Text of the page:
Projecting in anything less than native 4K just won’t do, argues Adam Dover, Trade Marketing & Home Cinema Account Manager at Sony Professional Solutions Europe.

If your customers are on the lookout for a new home cinema projector, the chances are they are veering towards a 4K model to get the best out of those Blu-ray movies, Netflix Originals and video games. But for you as the expert, it’s worth knowing what you’re really letting them in for.

A projector that’s sold as ‘4K’ or ‘4K Ultra HD’ offers a display resolution of 3840 x 2160 pixels, or four times the pixel count of Full HD. While that all sounds great, paper specifications can mask compromises by the manufacturer that have a detrimental effect on picture quality.

Many home cinema projectors – including some of the costliest models aimed at high-end cinephiles – employ DLP technology. This uses a proprietary imaging chip with an array of tiny micro-mirrors, measuring anything from 0.47” diagonally up to 0.9” on pricier models. But here’s the thing. The actual resolution of that DLP chip is typically just 1920 x 1080 (i.e. Full HD), while some parts achieve 2716 x 1528 resolution.

So what’s going on? A 4K source from your Sky Q box or games console has to be downconverted by a single-chip DLP projector before it hits that lower resolution imaging chip. So-called pixel shifting (or ‘e-shift’) technology then jiggles those millions of micro mirrors at high speed, effectively doubling or quadrupling the resolution to ‘display’ 4K.

All this means that what you’re seeing on screen with a DLP projector does indeed have a claimed resolution of 3840 x 2160 pixels. But it’s not going to have the same integrity as pictures created by an imaging chip with genuine 4K resolution. This is especially true in motion scenes. As you can imagine, trying to display a rapidly panning video image at 60 frames per second while also shifting each pixel up to four times is going to cause a loss in image clarity.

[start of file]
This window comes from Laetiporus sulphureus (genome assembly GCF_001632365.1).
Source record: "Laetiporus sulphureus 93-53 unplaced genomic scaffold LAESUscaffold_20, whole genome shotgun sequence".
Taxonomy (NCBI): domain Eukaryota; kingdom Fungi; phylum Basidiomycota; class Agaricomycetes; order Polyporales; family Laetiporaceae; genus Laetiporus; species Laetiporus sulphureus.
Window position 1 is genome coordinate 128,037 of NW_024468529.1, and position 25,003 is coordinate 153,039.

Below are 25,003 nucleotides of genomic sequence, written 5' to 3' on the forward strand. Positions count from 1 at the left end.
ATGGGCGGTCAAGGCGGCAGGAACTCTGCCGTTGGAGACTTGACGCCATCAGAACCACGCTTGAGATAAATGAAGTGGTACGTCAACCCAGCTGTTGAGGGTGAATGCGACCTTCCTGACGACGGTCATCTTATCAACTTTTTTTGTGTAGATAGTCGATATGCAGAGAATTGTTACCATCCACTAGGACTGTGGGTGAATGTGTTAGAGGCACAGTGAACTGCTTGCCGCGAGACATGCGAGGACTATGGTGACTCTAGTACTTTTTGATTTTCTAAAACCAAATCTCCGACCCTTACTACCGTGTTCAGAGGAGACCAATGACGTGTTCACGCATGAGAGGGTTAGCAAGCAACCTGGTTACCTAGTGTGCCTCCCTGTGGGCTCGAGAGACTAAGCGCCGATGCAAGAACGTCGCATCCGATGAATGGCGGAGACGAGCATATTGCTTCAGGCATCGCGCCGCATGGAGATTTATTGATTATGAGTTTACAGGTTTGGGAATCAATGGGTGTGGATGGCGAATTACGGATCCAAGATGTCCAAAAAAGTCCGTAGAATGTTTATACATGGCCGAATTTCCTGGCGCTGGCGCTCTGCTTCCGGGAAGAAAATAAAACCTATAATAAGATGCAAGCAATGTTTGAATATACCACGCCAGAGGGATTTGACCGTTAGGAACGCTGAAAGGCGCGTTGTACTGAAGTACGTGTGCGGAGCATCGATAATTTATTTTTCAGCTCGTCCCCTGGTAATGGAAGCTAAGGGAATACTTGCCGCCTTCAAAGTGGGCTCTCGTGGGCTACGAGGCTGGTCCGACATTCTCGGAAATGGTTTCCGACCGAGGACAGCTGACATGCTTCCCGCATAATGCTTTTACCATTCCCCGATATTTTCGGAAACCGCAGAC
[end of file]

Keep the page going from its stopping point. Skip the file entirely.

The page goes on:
Suffice to say every Sony 4K Home Cinema projector rightly claims to deliver ‘native 4K’ images. That’s down to our own SXRD panel, featuring the same technology that’s used in our full-blown cinema projectors. This offers an uncompromised resolution of 4096 x 2160 pixels – derived from Sony’s 4K professional cinema projectors – with no pixel shifting or other tricks. We take a 4K resolution image input, process it in 4K, send it through our native panels and project it in glorious true 4K. What’s more, Sony uses its class-leading 4K MotionFlow technology to achieve genuine 4K clarity, even with fast-paced content.

Sony’s SXRD technology also offers some other benefits over DLP and LCD projectors. Its excellent native contrast ratio is great for enjoying HDR content. What’s more, it avoids the ‘screen door’ effect. Often seen on wide, flat image areas – like an expanse of blue sky – this looks like a mesh of fine lines on screen, caused by the fine borders surrounding each micro-mirror on a DLP chip.

You won’t get any of these undesirable artefacts with our SXRD home cinema projectors: just beautifully smooth, rich images bursting with vivid colour and true detail. And just as the director originally intended you to enjoy them.

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